Monday, July 14, 2008

Housing is Still a Big Problem

Top Line: The market seems to continue its slow slide which feels more like a water torture for the owners of stock. Our position remains that we should see a little rally to alleviate the completely oversold condition but that doesn't mean we aren't going to see more downside right on the back of that, we should. The market should drop about 20% more going into the month of September. If you do the math on that, 20% of 11,000 is 2200 points so let's round it off to 2000 which brings us down to the 9000 level or so.

On Monday morning, the stock market blasted off at the bell but that was the high tick of the day as the market fell for most of the session. There were some bursts of buying but they didn't last long as sellers continued to push prices down. The interesting thought is that the new owners tend to be more interested in picking a bottom than being long term investors so as they buy they want to sell for a quick gain. When that gain doesn't appear they sell to someone else who has the same idea.

As we mentioned in our last post, the powers that be tried to make some promises on Fannie and Freddie on Sunday evening; and, the stock market greeted that news with joy for all of one minute at the open on Monday. These GSEs are at the center of the mortgage problems that we are facing, it's not subprime. Subprime is so 2007. We now have subprime creep which means that Alt-A is having trouble, too. This resulted in the IndyMac failure late last week.

There are so many issues tied up in the mortgage mess so it's a good thing you have been following along with us over the past several Years. Contained??? Probably not. What is happening now is the socialization of the problem. All these problems are in the process of being taken under the wing of the government, as in, We the People. Last year we heard that the subprime would be contained, then we had that little challenge in Bear Stearns and now we see the need to help out the GSEs. The latest piece with IndyMac being taken over is that the FDIC is going to get involved, too. Remember the F stands for Federal and that also stands for We the People.

There was a non-mortgage related, well pretty much non-mortgage anyway, event on Monday and that was the buyout of Anheuser Busch by a European company at a huge price. This article is cleverly titled "This Bud's for EU". Ok, so it's not really about the real economy or the market but we thought it was at least comical.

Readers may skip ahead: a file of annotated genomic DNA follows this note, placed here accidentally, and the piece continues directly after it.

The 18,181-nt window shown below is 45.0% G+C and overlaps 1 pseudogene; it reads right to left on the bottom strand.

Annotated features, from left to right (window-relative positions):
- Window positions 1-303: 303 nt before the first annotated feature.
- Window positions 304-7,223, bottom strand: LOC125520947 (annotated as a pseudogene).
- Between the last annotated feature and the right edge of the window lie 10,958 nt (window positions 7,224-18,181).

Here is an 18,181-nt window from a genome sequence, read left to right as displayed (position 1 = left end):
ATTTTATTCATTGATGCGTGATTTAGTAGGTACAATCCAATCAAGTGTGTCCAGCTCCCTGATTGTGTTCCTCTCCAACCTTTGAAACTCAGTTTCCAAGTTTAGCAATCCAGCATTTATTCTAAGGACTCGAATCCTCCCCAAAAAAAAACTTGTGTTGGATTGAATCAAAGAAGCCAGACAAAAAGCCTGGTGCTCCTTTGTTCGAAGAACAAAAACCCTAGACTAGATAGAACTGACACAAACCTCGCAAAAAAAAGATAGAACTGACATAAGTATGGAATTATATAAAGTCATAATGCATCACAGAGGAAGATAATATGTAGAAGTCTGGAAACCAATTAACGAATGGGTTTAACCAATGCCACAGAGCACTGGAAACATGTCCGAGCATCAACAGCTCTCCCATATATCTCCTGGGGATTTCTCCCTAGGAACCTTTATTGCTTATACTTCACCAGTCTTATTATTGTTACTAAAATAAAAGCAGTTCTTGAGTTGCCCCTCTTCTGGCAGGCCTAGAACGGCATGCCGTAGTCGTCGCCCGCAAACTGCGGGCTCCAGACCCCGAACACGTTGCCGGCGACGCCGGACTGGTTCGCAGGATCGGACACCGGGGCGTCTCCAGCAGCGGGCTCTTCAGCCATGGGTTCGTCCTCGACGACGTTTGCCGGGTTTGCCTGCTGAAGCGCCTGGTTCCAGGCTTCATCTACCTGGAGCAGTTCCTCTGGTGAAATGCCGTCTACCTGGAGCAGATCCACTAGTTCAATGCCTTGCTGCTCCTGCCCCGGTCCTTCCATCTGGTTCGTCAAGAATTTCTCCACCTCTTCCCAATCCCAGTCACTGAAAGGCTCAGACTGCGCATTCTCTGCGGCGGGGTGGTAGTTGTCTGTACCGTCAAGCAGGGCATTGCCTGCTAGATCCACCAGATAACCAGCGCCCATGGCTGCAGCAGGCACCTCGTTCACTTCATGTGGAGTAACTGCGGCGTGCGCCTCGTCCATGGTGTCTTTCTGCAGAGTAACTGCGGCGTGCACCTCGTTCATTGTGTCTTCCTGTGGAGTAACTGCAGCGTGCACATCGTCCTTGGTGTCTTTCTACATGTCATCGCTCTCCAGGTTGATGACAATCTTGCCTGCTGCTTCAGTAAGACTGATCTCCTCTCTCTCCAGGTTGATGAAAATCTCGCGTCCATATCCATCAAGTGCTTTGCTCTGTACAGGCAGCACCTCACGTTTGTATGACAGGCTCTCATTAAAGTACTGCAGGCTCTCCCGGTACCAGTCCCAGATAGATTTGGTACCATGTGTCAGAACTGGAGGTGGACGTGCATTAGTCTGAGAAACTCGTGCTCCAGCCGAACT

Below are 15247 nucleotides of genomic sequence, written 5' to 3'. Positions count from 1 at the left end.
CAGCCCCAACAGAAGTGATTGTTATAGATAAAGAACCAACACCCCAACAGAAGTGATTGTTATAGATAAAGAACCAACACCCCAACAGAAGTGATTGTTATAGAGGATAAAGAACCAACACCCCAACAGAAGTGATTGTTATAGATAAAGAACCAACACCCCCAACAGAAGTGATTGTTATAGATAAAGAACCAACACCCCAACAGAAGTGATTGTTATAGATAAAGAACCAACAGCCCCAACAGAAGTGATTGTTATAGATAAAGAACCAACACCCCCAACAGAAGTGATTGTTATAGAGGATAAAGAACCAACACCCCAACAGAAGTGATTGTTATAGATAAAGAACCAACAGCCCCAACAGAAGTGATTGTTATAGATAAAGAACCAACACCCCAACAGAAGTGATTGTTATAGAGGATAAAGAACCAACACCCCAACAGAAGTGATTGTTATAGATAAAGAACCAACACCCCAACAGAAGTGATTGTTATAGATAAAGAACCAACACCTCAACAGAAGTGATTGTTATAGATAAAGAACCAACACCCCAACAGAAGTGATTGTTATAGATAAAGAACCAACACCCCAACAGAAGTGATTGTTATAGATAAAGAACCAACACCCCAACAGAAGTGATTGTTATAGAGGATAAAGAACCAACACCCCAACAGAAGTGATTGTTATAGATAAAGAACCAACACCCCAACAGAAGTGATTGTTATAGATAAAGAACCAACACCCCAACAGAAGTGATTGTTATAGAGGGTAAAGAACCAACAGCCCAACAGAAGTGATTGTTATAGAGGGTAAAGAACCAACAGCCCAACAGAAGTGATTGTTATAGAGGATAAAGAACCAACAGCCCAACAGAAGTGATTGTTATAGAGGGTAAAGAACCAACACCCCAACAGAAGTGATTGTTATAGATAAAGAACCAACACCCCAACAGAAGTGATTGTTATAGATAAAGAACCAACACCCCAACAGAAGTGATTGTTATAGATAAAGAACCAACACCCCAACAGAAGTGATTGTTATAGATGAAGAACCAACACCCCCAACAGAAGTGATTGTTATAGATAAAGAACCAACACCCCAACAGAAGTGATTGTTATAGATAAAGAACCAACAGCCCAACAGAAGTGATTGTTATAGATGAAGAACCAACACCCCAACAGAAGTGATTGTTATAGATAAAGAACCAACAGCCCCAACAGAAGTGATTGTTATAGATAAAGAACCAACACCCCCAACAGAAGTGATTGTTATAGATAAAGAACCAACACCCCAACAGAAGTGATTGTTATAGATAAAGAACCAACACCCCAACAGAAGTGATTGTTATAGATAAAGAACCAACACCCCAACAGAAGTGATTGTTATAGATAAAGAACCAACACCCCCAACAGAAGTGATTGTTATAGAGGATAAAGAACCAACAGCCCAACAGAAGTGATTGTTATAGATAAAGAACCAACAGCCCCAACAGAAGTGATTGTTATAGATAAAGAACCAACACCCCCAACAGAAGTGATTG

On a more serious note, we wanted to recap our position on the housing market. We receive Barron's on Saturday and the most recent issue shows a roller-coaster on the front that is on the downslope but very near the bottom of that slope with a move up right after that. What the picture is supposed to convey is that the housing market is about to turn around. This is not going to happen and here are the reasons why not.

First, demand is weak. The buyers out there are looking to buy "cheap" houses and are looking for that great deal. If they decide to put an offer on a house, then they need to get financing. This is not a slam dunk like it was a couple of years ago which leads us to...

Second, lenders have tightened standards. Yes, there are still some investors who are providing money for home buyers but they are requiring very squeaky clean borrowers. Many mortgage bankers are going out of business, witness IndyMac, which translates to fewer loans being made.

Third, supply of homes on the market could be described as a glut. Whether a for sale sign is in front of a foreclosed house or the house of a desperate seller, there are a lot of houses on the market.

Fourth, the prices of homes are too high. Just because the first three have come 180 degrees (that's math speak for an about face) doesn't mean that prices shouldn't. Prices for homes have fallen, a lot in some areas, but the affordability is still in question. As we have heard, many people can't afford the houses they are in if they had to re qualify for a mortgage. The measuring stick is to compare the mortgage payment with the rent payment. In this case, the rent is not enough to pay for the mortgage payment--houses prices are too high. We know that this is not the case all over but that is the state of the market generally.

FSI: 84.45 (the lowest level since April 17th)

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